Solvency II finally and irrevocably goes into effect on January 1, 2016 after more than a decade of extensive discussion and testing, and many insurers are feeling substantial pressure. The clock is ticking as they prepare to comply with new regulations affecting the way they model and calculate their balance sheet as well as their operations. The focus, however, cannot be on just being ready on January 1, but on having an effective plan for deploying capital long term.
First of all new modelling and calculating procedures have been developed for setting up a market-consistent Solvency II balance sheet, and these need to be stressed according to Solvency II shock scenarios in order to achieve the company’s solvency capital requirement (SCR). In addition to the quantitative requirements, many operational changes must be implemented to ensure full compliance with the finalized standards and guidelines at launch. This has been quite challenging, as many of the regulation’s technical details and implementation elements have been negotiated and were only finalized at a very late date. For example, it was scarcely a year before Solvency II was to go into effect that long-term guarantee measures were included in the regulatory framework, affecting transitional measures on risk-free interest rates or on technical provisions, volatility adjustment and matching adjustment.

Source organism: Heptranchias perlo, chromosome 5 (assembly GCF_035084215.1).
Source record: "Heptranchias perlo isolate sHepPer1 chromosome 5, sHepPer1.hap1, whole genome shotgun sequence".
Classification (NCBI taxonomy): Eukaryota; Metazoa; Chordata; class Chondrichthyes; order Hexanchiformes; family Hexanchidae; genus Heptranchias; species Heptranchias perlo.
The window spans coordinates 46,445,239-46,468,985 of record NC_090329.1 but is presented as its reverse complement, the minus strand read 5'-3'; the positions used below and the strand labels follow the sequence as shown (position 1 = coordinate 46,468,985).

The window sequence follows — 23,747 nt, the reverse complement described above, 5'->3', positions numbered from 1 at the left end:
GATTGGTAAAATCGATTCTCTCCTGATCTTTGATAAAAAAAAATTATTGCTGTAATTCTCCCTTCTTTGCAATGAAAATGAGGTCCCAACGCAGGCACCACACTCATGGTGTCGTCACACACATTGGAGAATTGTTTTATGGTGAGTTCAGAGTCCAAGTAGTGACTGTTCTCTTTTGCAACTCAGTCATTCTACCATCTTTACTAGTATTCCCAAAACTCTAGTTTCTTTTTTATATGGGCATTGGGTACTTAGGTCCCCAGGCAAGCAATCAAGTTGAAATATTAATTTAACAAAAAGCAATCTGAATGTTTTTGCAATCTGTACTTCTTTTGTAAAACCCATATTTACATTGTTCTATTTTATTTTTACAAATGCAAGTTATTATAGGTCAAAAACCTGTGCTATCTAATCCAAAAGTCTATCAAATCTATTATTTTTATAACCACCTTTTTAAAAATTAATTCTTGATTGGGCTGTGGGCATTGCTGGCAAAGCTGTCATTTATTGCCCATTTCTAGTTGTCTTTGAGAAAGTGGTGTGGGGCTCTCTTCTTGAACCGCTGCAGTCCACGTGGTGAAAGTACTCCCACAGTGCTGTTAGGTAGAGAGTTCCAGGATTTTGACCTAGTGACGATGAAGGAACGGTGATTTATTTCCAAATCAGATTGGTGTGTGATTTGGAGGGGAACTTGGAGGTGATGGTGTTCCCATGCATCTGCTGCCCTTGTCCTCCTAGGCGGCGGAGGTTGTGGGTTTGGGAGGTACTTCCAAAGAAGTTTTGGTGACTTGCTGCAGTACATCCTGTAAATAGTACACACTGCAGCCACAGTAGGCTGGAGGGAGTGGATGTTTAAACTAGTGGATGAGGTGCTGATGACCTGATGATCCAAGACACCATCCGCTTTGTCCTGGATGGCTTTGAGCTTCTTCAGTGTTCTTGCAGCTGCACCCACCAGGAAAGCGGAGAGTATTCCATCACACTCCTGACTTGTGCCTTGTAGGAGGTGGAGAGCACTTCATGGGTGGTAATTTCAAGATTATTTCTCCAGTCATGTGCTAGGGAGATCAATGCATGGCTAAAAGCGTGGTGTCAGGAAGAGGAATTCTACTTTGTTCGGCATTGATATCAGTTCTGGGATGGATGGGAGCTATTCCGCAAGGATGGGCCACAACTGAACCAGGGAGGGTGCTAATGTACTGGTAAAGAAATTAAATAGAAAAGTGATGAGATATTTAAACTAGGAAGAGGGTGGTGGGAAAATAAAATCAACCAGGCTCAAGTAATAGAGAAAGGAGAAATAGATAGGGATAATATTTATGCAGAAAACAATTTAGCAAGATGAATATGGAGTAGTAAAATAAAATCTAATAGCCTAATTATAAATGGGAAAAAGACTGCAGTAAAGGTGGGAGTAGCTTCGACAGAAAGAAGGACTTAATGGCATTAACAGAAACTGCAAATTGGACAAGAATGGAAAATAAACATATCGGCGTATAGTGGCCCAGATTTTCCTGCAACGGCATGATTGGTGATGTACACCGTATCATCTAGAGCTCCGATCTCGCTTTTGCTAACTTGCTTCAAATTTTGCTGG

In these few months companies needed to assess which of these measures were most appropriate for each company’s individual situation. Based on this decision, they then had to send application forms to their regulator for supervisory approval. Companies intending to use an internal model are having an intensive dialogue with their regulator to get this approved. In most cases approval for their internal model is not expected before the end of a six-month approval process — just in time to be used when required through the introduction of Solvency II.
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